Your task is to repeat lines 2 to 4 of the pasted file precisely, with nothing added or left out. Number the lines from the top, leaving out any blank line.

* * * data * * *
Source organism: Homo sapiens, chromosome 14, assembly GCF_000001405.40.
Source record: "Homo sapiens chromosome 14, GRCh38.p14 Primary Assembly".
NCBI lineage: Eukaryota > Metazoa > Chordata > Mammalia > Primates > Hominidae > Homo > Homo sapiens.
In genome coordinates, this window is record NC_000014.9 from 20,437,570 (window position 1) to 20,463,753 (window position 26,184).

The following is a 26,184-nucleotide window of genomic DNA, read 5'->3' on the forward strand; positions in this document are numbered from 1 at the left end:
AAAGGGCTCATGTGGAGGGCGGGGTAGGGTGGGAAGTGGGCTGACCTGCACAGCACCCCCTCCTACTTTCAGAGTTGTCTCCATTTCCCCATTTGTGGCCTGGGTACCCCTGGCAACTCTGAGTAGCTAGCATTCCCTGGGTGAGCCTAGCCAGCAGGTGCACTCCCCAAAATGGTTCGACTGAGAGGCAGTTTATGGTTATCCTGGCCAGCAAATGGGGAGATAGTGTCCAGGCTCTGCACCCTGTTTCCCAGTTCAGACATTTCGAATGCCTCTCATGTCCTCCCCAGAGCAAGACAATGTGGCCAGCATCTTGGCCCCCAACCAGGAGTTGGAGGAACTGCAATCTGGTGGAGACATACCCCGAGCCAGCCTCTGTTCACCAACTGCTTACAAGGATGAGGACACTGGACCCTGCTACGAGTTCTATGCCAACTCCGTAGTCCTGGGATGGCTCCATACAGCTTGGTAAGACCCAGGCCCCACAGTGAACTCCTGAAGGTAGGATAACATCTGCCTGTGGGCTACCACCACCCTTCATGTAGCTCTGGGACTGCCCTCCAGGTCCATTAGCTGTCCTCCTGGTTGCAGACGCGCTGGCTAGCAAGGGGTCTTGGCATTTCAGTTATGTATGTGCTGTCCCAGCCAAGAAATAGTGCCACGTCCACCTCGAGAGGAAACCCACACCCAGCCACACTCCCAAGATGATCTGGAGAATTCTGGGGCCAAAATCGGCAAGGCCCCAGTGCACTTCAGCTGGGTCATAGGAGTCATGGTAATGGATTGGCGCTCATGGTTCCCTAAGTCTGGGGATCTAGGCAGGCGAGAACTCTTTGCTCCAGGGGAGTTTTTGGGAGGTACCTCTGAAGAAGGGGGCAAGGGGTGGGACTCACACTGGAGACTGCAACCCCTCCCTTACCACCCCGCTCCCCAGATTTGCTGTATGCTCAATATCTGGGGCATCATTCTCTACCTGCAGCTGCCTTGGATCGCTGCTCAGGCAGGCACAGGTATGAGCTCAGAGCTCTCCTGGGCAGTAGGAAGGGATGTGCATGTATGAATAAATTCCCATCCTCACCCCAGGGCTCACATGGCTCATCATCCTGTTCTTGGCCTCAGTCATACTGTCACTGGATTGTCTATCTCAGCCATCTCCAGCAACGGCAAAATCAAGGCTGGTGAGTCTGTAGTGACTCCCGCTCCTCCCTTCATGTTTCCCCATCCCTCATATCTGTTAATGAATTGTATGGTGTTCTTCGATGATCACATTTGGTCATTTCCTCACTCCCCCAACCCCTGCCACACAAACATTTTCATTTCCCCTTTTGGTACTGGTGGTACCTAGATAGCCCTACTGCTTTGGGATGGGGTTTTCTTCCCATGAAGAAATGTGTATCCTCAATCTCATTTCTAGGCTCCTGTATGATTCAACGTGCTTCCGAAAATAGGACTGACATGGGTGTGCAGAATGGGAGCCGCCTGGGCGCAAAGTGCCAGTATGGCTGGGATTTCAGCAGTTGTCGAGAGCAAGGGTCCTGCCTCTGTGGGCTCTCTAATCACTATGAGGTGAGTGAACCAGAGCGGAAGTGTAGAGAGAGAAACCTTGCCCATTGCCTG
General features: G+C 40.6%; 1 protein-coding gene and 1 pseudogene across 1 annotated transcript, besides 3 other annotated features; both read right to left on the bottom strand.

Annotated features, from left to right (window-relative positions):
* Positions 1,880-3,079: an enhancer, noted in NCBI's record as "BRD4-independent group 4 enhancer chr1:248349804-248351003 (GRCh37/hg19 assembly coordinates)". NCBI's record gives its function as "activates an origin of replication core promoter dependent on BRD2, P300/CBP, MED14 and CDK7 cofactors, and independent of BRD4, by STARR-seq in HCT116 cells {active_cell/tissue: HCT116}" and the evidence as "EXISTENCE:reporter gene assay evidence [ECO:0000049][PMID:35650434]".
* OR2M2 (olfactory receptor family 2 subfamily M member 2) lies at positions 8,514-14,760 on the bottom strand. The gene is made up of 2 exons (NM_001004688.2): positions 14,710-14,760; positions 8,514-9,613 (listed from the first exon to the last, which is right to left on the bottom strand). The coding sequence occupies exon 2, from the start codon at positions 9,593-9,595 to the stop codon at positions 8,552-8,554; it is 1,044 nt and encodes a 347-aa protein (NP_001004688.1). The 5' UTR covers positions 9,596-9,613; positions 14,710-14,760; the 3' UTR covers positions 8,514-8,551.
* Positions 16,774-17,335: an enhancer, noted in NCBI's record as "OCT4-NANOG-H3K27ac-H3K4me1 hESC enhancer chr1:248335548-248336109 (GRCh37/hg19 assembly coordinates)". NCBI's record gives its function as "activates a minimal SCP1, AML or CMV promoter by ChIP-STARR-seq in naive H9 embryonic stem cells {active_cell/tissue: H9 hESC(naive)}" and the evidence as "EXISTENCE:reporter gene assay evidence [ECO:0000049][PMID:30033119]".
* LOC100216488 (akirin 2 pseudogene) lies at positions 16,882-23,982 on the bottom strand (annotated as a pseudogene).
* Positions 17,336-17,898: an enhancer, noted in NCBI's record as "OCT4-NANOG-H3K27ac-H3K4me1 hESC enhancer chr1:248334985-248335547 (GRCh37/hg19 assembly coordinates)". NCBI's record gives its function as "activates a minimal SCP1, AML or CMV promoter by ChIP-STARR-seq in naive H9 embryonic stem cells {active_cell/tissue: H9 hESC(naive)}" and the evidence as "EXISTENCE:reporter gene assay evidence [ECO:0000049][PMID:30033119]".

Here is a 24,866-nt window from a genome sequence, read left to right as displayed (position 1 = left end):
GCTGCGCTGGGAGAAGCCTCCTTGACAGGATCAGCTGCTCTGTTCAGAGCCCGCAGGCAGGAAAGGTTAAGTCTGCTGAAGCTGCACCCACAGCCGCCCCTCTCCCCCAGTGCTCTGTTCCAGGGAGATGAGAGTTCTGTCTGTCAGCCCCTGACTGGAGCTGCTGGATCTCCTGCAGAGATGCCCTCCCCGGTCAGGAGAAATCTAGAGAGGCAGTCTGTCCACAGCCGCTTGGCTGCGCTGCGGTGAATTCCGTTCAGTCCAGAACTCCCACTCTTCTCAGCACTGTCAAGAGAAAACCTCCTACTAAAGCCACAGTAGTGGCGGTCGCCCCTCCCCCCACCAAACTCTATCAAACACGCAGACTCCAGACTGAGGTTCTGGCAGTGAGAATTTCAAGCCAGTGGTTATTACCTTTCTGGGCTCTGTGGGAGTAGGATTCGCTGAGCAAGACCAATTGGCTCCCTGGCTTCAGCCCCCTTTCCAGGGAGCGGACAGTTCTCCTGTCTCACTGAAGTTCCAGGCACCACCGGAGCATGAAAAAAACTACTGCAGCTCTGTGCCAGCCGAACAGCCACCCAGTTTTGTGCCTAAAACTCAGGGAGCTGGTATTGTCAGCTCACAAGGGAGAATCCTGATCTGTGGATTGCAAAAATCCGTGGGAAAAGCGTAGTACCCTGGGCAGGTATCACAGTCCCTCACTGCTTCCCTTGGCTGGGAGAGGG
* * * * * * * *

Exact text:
Source record: "Homo sapiens chromosome 14, GRCh38.p14 Primary Assembly".
NCBI lineage: Eukaryota > Metazoa > Chordata > Mammalia > Primates > Hominidae > Homo > Homo sapiens.
In genome coordinates, this window is record NC_000014.9 from 20,437,570 (window position 1) to 20,463,753 (window position 26,184).